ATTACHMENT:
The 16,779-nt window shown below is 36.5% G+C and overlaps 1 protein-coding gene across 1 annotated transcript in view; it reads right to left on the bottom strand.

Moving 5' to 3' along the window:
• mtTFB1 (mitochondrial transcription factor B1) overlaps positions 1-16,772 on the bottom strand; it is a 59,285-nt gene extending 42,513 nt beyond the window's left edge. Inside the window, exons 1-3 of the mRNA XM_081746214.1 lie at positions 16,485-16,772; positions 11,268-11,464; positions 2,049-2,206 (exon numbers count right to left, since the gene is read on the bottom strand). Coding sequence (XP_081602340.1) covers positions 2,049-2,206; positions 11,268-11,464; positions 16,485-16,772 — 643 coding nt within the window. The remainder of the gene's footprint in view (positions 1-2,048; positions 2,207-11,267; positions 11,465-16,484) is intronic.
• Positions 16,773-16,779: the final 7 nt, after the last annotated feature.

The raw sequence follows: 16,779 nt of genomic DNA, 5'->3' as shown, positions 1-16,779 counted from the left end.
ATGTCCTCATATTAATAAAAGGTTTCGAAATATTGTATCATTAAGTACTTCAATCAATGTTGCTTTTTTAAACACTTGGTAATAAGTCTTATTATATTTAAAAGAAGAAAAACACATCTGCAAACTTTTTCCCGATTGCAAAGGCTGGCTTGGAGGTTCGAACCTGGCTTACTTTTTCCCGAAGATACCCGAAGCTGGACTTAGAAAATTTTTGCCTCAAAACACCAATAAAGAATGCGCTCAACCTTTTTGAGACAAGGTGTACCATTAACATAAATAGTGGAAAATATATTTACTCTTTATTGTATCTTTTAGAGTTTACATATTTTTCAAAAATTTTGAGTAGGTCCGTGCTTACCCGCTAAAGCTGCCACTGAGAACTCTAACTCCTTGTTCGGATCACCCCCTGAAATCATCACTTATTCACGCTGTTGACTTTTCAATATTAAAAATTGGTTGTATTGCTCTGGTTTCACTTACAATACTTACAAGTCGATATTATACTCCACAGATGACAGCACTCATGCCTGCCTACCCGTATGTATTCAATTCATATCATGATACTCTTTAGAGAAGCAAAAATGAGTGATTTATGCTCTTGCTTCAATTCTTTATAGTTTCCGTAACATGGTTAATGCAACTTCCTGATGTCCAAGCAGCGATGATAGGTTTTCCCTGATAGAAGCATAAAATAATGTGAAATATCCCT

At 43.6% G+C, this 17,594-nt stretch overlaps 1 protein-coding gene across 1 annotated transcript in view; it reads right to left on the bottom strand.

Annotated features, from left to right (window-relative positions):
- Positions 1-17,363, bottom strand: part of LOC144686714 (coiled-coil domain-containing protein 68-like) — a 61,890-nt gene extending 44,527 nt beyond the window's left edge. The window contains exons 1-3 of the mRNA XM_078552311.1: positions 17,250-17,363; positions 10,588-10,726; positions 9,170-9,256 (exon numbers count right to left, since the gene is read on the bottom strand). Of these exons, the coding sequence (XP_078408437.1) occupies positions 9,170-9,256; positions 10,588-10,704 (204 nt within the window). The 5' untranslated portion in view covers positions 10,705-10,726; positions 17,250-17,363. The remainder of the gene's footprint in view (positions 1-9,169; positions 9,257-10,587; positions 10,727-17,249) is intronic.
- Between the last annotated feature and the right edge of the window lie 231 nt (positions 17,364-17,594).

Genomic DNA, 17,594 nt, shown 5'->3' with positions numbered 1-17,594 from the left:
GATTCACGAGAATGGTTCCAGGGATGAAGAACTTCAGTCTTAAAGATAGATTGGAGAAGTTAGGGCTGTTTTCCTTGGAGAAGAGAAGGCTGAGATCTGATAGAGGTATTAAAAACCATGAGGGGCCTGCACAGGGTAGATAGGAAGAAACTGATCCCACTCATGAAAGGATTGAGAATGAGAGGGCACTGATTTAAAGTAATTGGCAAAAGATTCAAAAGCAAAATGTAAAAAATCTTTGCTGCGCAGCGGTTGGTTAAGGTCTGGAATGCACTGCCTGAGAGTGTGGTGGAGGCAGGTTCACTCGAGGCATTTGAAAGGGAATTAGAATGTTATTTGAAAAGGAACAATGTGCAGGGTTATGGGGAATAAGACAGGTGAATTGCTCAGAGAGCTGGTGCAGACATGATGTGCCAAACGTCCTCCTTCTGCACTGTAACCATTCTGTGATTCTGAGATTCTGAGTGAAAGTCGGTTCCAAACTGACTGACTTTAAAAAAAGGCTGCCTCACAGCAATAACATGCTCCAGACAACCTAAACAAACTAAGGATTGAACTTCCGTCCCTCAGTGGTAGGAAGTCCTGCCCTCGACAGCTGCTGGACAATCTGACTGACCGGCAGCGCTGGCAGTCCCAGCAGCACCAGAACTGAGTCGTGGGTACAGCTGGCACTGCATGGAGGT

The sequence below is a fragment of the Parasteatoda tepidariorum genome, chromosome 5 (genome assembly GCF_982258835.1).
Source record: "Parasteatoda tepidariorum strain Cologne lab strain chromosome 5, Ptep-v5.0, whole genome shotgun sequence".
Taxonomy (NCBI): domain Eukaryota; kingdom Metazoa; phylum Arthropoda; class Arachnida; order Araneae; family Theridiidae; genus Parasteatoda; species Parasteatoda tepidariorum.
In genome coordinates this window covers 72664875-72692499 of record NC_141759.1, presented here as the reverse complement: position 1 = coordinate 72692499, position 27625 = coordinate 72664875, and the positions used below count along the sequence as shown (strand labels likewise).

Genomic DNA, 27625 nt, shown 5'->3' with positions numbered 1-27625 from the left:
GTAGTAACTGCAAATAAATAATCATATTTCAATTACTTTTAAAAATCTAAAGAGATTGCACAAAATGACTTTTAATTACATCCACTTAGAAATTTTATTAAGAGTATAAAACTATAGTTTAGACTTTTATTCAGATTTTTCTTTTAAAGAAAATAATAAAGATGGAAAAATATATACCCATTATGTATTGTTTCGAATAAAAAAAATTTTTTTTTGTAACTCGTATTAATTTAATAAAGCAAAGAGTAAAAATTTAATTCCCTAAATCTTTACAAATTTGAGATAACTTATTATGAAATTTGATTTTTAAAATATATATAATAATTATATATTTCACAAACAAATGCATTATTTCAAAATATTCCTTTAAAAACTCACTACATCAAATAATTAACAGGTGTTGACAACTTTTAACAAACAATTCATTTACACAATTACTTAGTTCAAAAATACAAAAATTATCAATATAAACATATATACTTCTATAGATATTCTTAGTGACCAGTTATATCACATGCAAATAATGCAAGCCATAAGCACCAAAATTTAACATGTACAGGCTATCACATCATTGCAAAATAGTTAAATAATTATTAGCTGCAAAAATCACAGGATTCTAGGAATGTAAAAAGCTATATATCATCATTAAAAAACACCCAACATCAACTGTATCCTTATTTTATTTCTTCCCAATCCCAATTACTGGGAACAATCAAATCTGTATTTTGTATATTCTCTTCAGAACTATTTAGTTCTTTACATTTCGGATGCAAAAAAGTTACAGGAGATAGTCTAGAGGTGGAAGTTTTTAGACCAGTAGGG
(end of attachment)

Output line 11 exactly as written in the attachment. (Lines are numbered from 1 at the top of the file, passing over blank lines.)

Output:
Genomic DNA, 17,594 nt, shown 5'->3' with positions numbered 1-17,594 from the left: